Tuesday, 26 April 2016

Hash browns



Last year my dad and I did a road trip through the American south. In Florence, Alabama we went to our first Waffle House. I'd read an article about it in Bon App├ętit, of all places. Turns out this fast food franchise with its bright yellow sign is beloved of fancy food writers who grew up in the south. And not just them, obviously. In our second Waffle House in Kimball, Tennessee, a couple of loggers in their 60s sat in the booth next to ours and struck up a conversation. Families traipsed in and out. Old people, young people. Open 24 hours, serving breakfast any time of the day as well as familiar fast food fare like burgers and BLTs, furnished with booths and a wraparound diner counter, there was something undeniably cheery about the place, so much so that by our third Waffle House in Dandridge, TN, we were actually picking our motels based on how close they were to one. 


It goes with out saying that they're famous for their waffles. But the other menu mainstay no matter what time of the day or night, are their hash browns. Brilliant for breakfast with eggs and bacon and all manner of greasy goodness, perfect for lunch or dinner too especially if you order them "all the way" which basically means topped with everything from mushrooms to cheese to sausage gravy. There's nothing not to like about fried potato, especially when they're like these: lacy, crispy latticework, golden brown and buttery. Best of all, now I'm back in Sydney and a million miles away from my favourite fried food fix, I just discovered that one of those fancy food writers - James Beard award-winning Josh Ozersky - worked out how to make Waffle House hash browns at home. All you need is a box grater, a potato, some butter, a sprinkling of salt and a cast iron skillet. Oh. And three minutes. Don't believe me? Watch. Then make them yourself. I did. And I'm going to again. For dinner tonight.





Hash browns
Recipe by Josh Ozersky, via Food52

The key here is not to be greedy - just do one serving at a time, no more than half a potato per person. If making for more than one, you can keep the cooked hash browns warm in an oven heated to a low temperature.


Potatoes (about 1/2 medium potato per person)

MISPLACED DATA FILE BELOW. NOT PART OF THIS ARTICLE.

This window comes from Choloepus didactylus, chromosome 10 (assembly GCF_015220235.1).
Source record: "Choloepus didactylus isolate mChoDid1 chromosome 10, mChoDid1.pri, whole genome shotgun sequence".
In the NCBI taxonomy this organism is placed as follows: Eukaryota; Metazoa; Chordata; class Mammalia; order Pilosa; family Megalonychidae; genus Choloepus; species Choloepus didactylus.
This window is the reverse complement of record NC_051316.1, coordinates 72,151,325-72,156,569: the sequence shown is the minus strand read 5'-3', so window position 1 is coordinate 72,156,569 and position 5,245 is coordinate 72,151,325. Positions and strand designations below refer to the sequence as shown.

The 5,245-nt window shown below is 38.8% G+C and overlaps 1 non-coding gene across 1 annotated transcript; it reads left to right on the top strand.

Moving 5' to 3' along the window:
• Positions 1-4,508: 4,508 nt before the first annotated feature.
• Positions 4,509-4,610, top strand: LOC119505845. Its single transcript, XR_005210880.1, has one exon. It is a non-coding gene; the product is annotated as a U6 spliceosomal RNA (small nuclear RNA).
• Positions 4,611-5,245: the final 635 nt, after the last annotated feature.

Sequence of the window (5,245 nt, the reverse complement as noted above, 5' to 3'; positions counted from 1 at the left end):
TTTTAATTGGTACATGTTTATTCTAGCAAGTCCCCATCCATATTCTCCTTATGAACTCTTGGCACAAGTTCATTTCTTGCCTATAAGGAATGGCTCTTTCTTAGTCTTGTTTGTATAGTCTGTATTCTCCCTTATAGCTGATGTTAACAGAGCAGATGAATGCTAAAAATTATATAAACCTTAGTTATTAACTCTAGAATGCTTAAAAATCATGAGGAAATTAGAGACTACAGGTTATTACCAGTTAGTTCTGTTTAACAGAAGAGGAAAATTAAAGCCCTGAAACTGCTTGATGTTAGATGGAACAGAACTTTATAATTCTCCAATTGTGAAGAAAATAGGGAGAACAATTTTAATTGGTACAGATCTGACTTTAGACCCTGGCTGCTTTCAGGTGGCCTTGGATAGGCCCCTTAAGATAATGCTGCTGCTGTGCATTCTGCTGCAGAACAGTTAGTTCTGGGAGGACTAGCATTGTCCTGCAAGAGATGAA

Salted butter
Salt (I used Maldon)


Melt butter in a large cast iron skillet til sizzling, and just when the foaming subsides, coarsely grate an unpeeled potato over it on the large holes of a box grater. Do it sparingly, so that you see as much pan as potato; don’t pile it up anywhere.

Once the potato hits the pan, salt it. The reason you want there to be so much space is to give the steam somewhere to go. Potatoes need to shrink and shrivel, concentrating their taste down and replacing their water with fat. Give them room and let them bind with each other as the starch comes out. Amazingly, the shreds will form a latticework of starch, butter and salt. 

Once this happens, slide it out of the pan in one motion onto a plate. Then flip, salt lightly again and cook for another 15 to 20 seconds. Alternately, you can flip in a couple pieces with a sturdy spatula. 

Serve with your favourite fixings: egg, bacon, sausage, chili, gravy, mushrooms, the list goes on...



3 comments:

  1. Going to try these ASAP, Waffle House is one of those mythic food places that usually disappoint in real life so good to know it lives up to its reputation. Is there any type of potato that works best here?

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    Replies
    1. I would advocate for the most standard variety potato. No need for anything fancy here. No need to even peel it. Just wash off the dirt and grate straight into the pan.

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  2. Love this story Alice and love imagining you and your Dad going motel hopping and stuffing yourselves - and I will most definitely have a go at trying these.

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